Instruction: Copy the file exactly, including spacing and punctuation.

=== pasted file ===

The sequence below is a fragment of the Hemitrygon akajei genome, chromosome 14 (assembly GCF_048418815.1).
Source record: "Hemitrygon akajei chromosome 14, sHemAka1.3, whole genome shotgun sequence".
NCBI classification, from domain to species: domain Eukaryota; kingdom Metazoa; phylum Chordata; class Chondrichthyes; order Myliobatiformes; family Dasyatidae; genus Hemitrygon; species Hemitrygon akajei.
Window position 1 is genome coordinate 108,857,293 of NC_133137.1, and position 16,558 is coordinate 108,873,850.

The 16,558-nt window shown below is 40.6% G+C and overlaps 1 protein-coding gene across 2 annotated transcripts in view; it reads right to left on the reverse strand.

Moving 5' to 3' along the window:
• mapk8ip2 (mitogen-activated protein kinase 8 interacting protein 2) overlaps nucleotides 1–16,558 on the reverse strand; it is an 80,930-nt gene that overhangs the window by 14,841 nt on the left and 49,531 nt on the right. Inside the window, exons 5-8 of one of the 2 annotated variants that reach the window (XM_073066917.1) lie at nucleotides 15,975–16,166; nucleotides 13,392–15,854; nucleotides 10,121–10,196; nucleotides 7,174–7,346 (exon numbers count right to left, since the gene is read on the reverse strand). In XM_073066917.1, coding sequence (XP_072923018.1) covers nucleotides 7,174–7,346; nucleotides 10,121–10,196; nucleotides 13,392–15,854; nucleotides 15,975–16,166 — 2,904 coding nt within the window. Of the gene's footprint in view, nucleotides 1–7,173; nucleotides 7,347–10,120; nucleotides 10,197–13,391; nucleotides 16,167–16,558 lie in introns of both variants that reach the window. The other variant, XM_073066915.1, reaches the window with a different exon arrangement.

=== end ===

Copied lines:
The sequence below is a fragment of the Hemitrygon akajei genome, chromosome 14 (assembly GCF_048418815.1).
Source record: "Hemitrygon akajei chromosome 14, sHemAka1.3, whole genome shotgun sequence".
NCBI classification, from domain to species: domain Eukaryota; kingdom Metazoa; phylum Chordata; class Chondrichthyes; order Myliobatiformes; family Dasyatidae; genus Hemitrygon; species Hemitrygon akajei.
Window position 1 is genome coordinate 108,857,293 of NC_133137.1, and position 16,558 is coordinate 108,873,850.

The 16,558-nt window shown below is 40.6% G+C and overlaps 1 protein-coding gene across 2 annotated transcripts in view; it reads right to left on the reverse strand.

Moving 5' to 3' along the window:
• mapk8ip2 (mitogen-activated protein kinase 8 interacting protein 2) overlaps nucleotides 1–16,558 on the reverse strand; it is an 80,930-nt gene that overhangs the window by 14,841 nt on the left and 49,531 nt on the right. Inside the window, exons 5-8 of one of the 2 annotated variants that reach the window (XM_073066917.1) lie at nucleotides 15,975–16,166; nucleotides 13,392–15,854; nucleotides 10,121–10,196; nucleotides 7,174–7,346 (exon numbers count right to left, since the gene is read on the reverse strand). In XM_073066917.1, coding sequence (XP_072923018.1) covers nucleotides 7,174–7,346; nucleotides 10,121–10,196; nucleotides 13,392–15,854; nucleotides 15,975–16,166 — 2,904 coding nt within the window. Of the gene's footprint in view, nucleotides 1–7,173; nucleotides 7,347–10,120; nucleotides 10,197–13,391; nucleotides 16,167–16,558 lie in introns of both variants that reach the window. The other variant, XM_073066915.1, reaches the window with a different exon arrangement.